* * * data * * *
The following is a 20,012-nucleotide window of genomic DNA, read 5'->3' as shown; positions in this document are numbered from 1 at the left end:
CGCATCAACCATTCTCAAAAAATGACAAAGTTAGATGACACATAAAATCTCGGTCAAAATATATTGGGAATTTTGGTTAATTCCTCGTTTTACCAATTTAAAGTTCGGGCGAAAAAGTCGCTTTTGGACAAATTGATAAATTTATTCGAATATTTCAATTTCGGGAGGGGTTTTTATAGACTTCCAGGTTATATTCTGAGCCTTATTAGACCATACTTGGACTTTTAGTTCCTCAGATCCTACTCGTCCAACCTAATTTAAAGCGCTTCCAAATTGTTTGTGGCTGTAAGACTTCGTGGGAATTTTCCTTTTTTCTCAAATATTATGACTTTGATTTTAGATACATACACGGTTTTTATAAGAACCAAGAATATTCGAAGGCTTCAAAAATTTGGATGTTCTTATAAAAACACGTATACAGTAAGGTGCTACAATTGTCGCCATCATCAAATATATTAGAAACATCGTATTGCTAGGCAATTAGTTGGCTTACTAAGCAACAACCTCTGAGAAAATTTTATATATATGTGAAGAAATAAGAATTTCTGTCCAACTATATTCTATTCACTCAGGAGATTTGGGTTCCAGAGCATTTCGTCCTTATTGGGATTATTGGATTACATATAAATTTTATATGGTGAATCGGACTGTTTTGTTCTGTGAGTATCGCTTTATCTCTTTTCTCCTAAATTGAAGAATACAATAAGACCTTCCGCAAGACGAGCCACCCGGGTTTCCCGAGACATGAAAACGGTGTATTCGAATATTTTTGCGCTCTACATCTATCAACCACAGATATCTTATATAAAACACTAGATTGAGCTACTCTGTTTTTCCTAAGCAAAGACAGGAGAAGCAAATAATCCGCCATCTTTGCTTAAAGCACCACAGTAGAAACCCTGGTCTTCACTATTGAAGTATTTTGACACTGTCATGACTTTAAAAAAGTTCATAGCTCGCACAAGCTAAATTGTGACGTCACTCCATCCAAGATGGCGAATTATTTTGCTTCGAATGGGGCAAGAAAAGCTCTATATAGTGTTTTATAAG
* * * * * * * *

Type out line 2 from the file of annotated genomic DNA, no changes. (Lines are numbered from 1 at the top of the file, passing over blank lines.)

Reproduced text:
CGCATCAACCATTCTCAAAAAATGACAAAGTTAGATGACACATAAAATCTCGGTCAAAATATATTGGGAATTTTGGTTAATTCCTCGTTTTACCAATTTAAAGTTCGGGCGAAAAAGTCGCTTTTGGACAAATTGATAAATTTATTCGAATATTTCAATTTCGGGAGGGGTTTTTATAGACTTCCAGGTTATATTCTGAGCCTTATTAGACCATACTTGGACTTTTAGTTCCTCAGATCCTACTCGTCCAACCTAATTTAAAGCGCTTCCAAATTGTTTGTGGCTGTAAGACTTCGTGGGAATTTTCCTTTTTTCTCAAATATTATGACTTTGATTTTAGATACATACACGGTTTTTATAAGAACCAAGAATATTCGAAGGCTTCAAAAATTTGGATGTTCTTATAAAAACACGTATACAGTAAGGTGCTACAATTGTCGCCATCATCAAATATATTAGAAACATCGTATTGCTAGGCAATTAGTTGGCTTACTAAGCAACAACCTCTGAGAAAATTTTATATATATGTGAAGAAATAAGAATTTCTGTCCAACTATATTCTATTCACTCAGGAGATTTGGGTTCCAGAGCATTTCGTCCTTATTGGGATTATTGGATTACATATAAATTTTATATGGTGAATCGGACTGTTTTGTTCTGTGAGTATCGCTTTATCTCTTTTCTCCTAAATTGAAGAATACAATAAGACCTTCCGCAAGACGAGCCACCCGGGTTTCCCGAGACATGAAAACGGTGTATTCGAATATTTTTGCGCTCTACATCTATCAACCACAGATATCTTATATAAAACACTAGATTGAGCTACTCTGTTTTTCCTAAGCAAAGACAGGAGAAGCAAATAATCCGCCATCTTTGCTTAAAGCACCACAGTAGAAACCCTGGTCTTCACTATTGAAGTATTTTGACACTGTCATGACTTTAAAAAAGTTCATAGCTCGCACAAGCTAAATTGTGACGTCACTCCATCCAAGATGGCGAATTATTTTGCTTCGAATGGGGCAAGAAAAGCTCTATATAGTGTTTTATAAG